Employer-sponsored retirement plans generally fall into two broad categories. APERS operates what is known as a “defined benefits” pension plan whereas most private retirement plans are “defined contribution” plans. The basic difference is what each plan promises its participants.

A defined benefit plan (APERS) specifies exactly how much retirement income employees will get once they retire. A defined contribution plan only specifies what each party – the employer and employee – contributes to an employee’s retirement account. Of course, it’s a bit more complicated, so we will examine each type in more detail.

Defined Benefit (APERS)

A defined benefit or “DB” plan, such as the one offered by APERS, guarantees a specific monthly pension based on a formula. In APERS case, when a member retires the formula calculates a monthly payment based on the member’s average salary (highest 3 years), length of service, and a percentage set by law. This payment continues for the life of the retiree. The money comes from the general funds of the plan. The member has no individual retirement account with a fixed amount of money that can be exhausted, so they member cannot outlive his or her retirement funds.

So one of the great advantages of DB plans is their predictability. From the moment employees enter a DB plan, they can calculate exactly what benefits they will receive when retiring under a specific set of circumstances. The longer they work and the higher their salary, the greater their benefit will be, and once it is set it will not change. Of course, the second great advantage is security since the payments continue for life and in some cases beyond if the member chooses a beneficiary option. DB plans like APERS work best on a large scale. They need a high number of contributors to help maintain consistent funding levels, and they require expert statistical analysis to predict trends and guide adjustments. Few private companies possess these resources.

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Defined Contribution

Unlike APERS' DB plan, in a defined contribution or “DC” plan each employee has a separate taxdeferred investment account. The account is funded by contributions from the employee and employer at a rate that is usually spelled out or defined in the employment agreement – hence the name. When employees retire, they take their account with them with whatever assets it has accrued. Although the employer’s contribution is defined, it is impossible to know at any given point how much the account will be worth when the employee retires because the investments in it will be influenced by market forces and other variables beyond the control of employer or employee. The familiar IRA and 401(k) accounts work this way.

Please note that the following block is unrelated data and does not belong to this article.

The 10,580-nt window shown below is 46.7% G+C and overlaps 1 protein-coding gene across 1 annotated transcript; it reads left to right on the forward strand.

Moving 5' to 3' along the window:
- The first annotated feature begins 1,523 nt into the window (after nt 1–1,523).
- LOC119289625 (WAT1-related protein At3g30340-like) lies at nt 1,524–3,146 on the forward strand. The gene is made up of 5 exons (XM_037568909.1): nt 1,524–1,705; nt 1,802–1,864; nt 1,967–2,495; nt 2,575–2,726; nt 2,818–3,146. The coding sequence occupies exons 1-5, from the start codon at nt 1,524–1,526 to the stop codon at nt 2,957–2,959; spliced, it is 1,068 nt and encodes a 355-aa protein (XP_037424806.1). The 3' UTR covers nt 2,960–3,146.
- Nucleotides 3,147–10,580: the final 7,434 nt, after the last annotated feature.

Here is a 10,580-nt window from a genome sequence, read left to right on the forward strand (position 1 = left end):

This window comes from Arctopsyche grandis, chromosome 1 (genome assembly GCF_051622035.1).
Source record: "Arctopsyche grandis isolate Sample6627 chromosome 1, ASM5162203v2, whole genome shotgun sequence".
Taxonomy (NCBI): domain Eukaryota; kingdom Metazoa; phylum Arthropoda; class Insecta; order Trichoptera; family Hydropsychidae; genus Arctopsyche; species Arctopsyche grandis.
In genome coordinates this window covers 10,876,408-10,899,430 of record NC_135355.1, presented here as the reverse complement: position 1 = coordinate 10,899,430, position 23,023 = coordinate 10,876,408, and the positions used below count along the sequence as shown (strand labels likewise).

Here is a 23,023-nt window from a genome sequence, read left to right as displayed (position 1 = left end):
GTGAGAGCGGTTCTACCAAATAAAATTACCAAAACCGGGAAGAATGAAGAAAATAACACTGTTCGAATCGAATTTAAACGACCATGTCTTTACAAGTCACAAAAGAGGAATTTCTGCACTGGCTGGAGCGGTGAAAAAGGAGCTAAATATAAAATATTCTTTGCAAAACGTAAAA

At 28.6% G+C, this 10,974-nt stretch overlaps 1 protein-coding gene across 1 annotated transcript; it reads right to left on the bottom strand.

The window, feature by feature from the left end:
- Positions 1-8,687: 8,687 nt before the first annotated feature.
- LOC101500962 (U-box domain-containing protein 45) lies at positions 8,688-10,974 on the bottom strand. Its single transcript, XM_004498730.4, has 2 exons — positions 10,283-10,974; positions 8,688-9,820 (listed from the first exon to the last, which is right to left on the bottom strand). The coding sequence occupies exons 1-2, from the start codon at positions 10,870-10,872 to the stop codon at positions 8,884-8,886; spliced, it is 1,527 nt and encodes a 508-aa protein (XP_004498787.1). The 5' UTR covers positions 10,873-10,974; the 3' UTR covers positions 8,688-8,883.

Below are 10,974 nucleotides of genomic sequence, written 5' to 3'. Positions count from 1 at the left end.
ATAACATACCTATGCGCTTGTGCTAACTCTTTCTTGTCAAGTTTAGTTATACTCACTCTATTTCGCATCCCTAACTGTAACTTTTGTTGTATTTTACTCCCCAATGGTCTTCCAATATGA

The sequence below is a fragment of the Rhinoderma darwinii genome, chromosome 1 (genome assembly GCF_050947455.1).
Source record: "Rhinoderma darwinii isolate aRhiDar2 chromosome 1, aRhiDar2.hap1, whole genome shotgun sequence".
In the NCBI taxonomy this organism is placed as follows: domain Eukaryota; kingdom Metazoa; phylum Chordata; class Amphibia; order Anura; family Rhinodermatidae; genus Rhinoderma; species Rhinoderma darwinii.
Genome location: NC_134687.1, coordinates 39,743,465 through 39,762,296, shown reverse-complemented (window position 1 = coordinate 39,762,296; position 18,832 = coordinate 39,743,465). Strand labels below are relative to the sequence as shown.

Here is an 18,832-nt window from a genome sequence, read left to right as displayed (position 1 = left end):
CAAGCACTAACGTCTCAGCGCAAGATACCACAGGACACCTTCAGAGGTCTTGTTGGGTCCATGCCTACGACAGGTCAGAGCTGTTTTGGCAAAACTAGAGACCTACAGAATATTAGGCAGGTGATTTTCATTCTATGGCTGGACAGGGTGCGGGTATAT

DC plan members usually have some control over where and how the funds in their accounts are invested. If the investments perform well, the employee prospers accordingly, but if they don’t then the benefits suffer. Even short-term losses can be significant if they occur when the funds are needed. The amount accrued in the employee’s account at retirement constitutes the whole of the retirement benefits. If the account is ever exhausted, then so are the benefits, and members can outlive their retirement fund.

Stability and Predictability

Any retirement plan will be affected by the general health of the economy and by the performance of the investments that it makes. However, a DB plan removes the risk from the individual and places it on the plan itself. Although APERS members aren’t going to get rich overnight with some clever investment in their retirement account; they’re not going to lose it all in a crash either. They enjoy the security that only a defined benefit can bring.

 

Article from "APERSpective" Active Members Newsletter - Winter 2019

Arkansas public employees retirement system

Here you will find information based on your role in our system, whether you are an active member, near retirement, a retired member or an APERS particpating employer.